Motivation in the Workplace
Posted: April 25, 2016
Recently, as part of the PHR (Professional in Human Resources) Certification, I had the opportunity to study various theories of motivation and how they impact employees in the workplace. It’s amazing to me that people have been formulating these theories for decades and they are still extremely applicable in today’s workplace.
Our monthly Lunch-n-Learn event allowed me to share more about what I’d learned with the whole VisionPoint team. It was so well received that I thought others outside of VisionPoint might find value in this information as well. Enjoy!
Maslow’s Hierarchy of Needs
One of the most widely known and accepted motivation theories is Maslow’s Hierarchy of Needs. This hierarchy begins with the most basic requirements for life and progresses through stages of growth as people strive to fill their higher level needs.
- Physiological Needs – The basic necessities of life. Forr example, food and water.
- Safety Needs – People seek safety from physical and emotional harm.
- Social Needs – People have a desire for acceptance and belonging.
- Esteem Needs – People seek recognition for their achievements.
- Self-Actualization – When people reach this level, they are looking for opportunities to be creative and to fulfill their potential.
In The Workplace
To put Maslow’s theory into perspective, let’s look at these needs from an employee’s point of view. I’ve included a few examples from life at VisionPoint to help illustrate how these needs are met.
Physiological Needs – Jobs provide money, which allows people to buy groceries, and thereby meet their physiological needs. We pay our employees a competitive salary and provide a long list of benefits including a 401k, health care, flexible hours and a dog-friendly workspace. Not to mention the occasional free lunch!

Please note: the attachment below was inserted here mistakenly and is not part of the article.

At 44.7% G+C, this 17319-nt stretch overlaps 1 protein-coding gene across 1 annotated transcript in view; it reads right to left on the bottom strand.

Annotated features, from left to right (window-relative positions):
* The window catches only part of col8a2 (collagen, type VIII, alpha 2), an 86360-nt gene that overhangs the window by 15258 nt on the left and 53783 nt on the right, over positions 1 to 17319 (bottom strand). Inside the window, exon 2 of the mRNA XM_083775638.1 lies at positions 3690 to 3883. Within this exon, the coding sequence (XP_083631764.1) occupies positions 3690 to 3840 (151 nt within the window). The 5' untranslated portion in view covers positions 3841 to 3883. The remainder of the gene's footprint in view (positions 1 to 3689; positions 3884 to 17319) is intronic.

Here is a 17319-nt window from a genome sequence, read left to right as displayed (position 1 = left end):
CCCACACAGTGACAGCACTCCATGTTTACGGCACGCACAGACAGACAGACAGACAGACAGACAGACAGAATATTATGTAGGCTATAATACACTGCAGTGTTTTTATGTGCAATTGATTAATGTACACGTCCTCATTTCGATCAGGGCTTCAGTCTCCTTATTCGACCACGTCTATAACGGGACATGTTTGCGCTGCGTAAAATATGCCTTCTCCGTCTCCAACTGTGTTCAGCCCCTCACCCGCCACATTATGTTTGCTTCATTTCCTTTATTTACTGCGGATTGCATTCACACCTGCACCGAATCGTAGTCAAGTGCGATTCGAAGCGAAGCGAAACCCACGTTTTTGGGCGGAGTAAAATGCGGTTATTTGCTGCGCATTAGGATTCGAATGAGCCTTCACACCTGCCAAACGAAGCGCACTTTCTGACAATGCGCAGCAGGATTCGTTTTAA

Safety Needs – When employees feel secure in their jobs, and are not concerned about layoffs or being fired, their safety needs are met. Our leadership team keeps everyone up to date on what’s happening with the company and the strategic vision for the future. We know that our jobs are safe and that the company is in good hands moving forward. Another component of this level is physical safety. We have a comfortable office space with an alarm system to protect our work and our belongings when we all go home for the night.
Social Needs – Having friendly co-workers and participating in team meetings can help employees reach their social needs. One of my favorite things about working at VisionPoint are the people I see every day. It would be difficult to find a team of more dedicated and hardworking people who are friendly and fun to be around.
Esteem Needs – Giving constructive feedback and praise for a job well done will help employees meet their esteem needs. At VisionPoint, feedback is not only encouraged, it’s required. In addition to individual feedback on a day to day basis, we all (yes, everyone in the company) provide feedback for annual reviews and evaluations.
By providing employees with opportunities to learn, grow and reach their full potential, you can help them reach self-actualization. Professional development is a foundational part of VisionPoint’s culture. Every year, each employee creates a professional development plan to learn about what is most interesting to them and bring more value to the company. Monthly meetings with our supervisors ensure that our professional development plans stay on track.
The Importance of Empathy
Here at VisionPoint, we strive to live and work by a specific set of defined values that we refer to as Vision Points. One of these values, empathetic, is closely tied to the motivation people feel to strive to do their best work.
Empathy means more than just being friendly to one another. To be empathetic is to understand where another person is coming from and relate to them where they are in that moment. If you are able to understand what motivates people – whether it’s a client, a co-worker, or even yourself – you will be more likely to be empathetic to their situation.
There are several other motivation theories out there that can have implications for your work and your everyday life. Here’s a list if you’re interested in doing a bit more research.
Understanding and appealing to what motivates people will allow you to be more empathetic and can improve the interactions you have on a daily basis. It can help you in your communications by understanding what the other person wants, and finding a way to fulfill their needs. It can also help you with relationships. Those who have higher level needs met and who feel satisfied with their job will be more productive. Lastly, motivation theories can help raise your self-understanding, which can help you meet your own needs and be more productive.